Full text: Mrs. Dalloway

MRS. DALLOWAY 
called her (she had cried over it in her bedroom), she 
had the makings of the perfect hostess, he said. 
So she would still find herself arguing in St. James's 
Park, still making out that she had been right—and she 
had too—not to marry him. For in marriage a little 
licence, a little independence there must be between 
people living together day in day out in the same 
house; which Richard gave her, and she him. (Where 
was he this morning, for instance? Some committee, 
she never asked what.) But with Peter everything had 
to be shared; everything gone into. And it was in- 
tolerable, and when it came to that scene in the little 
garden by the fountain, she had to break with him or 
they would have been destroyed, both of them ruined, 
she was convinced; though she had borne about her for 
years like an arrow sticking in her heart the grief, the 
anguish: and then the horror of the moment when 
some one told her at a concert that he had married a 
_woman met on the boat going to India! Never should 
she forget all that. Cold, heartless, a prude, he called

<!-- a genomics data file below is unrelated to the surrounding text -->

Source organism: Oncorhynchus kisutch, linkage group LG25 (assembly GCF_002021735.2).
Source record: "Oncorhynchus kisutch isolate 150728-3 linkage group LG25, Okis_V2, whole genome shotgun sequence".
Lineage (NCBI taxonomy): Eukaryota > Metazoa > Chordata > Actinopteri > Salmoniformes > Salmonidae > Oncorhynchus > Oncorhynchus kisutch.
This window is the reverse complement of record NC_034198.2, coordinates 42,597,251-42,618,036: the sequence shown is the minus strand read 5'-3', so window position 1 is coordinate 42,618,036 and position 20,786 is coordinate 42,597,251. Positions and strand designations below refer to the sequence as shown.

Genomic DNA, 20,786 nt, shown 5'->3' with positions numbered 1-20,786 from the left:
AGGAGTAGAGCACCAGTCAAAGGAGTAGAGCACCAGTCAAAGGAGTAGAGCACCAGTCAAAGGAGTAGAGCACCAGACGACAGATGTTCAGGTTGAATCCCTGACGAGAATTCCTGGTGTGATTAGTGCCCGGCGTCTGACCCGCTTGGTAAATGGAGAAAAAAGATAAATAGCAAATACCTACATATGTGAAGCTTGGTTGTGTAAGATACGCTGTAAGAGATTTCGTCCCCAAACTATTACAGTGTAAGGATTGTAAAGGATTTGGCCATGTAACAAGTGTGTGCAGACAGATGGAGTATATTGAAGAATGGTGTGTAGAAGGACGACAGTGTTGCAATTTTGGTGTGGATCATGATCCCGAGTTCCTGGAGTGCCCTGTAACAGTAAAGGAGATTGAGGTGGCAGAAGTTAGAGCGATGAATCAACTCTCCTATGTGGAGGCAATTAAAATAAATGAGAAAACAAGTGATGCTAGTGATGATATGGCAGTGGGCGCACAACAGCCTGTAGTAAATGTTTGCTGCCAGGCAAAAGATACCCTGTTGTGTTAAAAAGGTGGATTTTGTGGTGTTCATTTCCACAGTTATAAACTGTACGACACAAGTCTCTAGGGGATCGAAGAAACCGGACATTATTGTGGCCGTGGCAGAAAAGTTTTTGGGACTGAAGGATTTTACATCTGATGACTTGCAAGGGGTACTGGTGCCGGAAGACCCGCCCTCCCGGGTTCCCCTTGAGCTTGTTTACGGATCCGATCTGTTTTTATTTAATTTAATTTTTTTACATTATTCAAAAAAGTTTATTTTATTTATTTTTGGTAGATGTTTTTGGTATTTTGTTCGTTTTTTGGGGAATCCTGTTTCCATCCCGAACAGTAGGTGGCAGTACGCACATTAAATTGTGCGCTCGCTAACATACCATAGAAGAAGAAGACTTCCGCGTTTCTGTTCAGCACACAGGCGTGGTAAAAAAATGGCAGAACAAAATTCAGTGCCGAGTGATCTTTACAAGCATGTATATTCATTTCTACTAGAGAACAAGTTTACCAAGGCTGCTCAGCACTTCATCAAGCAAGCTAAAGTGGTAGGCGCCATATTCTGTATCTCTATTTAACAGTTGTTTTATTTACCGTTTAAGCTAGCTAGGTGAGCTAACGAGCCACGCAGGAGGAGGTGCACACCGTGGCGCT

her. Never could she understand how he cared. But 
those Indian women did presumably—silly, pretty, 
flimsy nincompoops. And she wasted her pity. For he 
was quite happy, he assured her—perfectly happy, 
though he had never done a thing that they talked of; 
his whole life had been a failure. It made her angry 
still. 
She had reached the Park gates. She stood for a 
moment, looking at the omnibuses in Piccadilly. 
She would not say of any one in the world now that 
they were this or were that. She felt very young; at the 
same time unspeakably aged. She sliced like a knife 
through everything; at the same time was outside, look- 
ing on. She had a perpetual sense, as she watched the 
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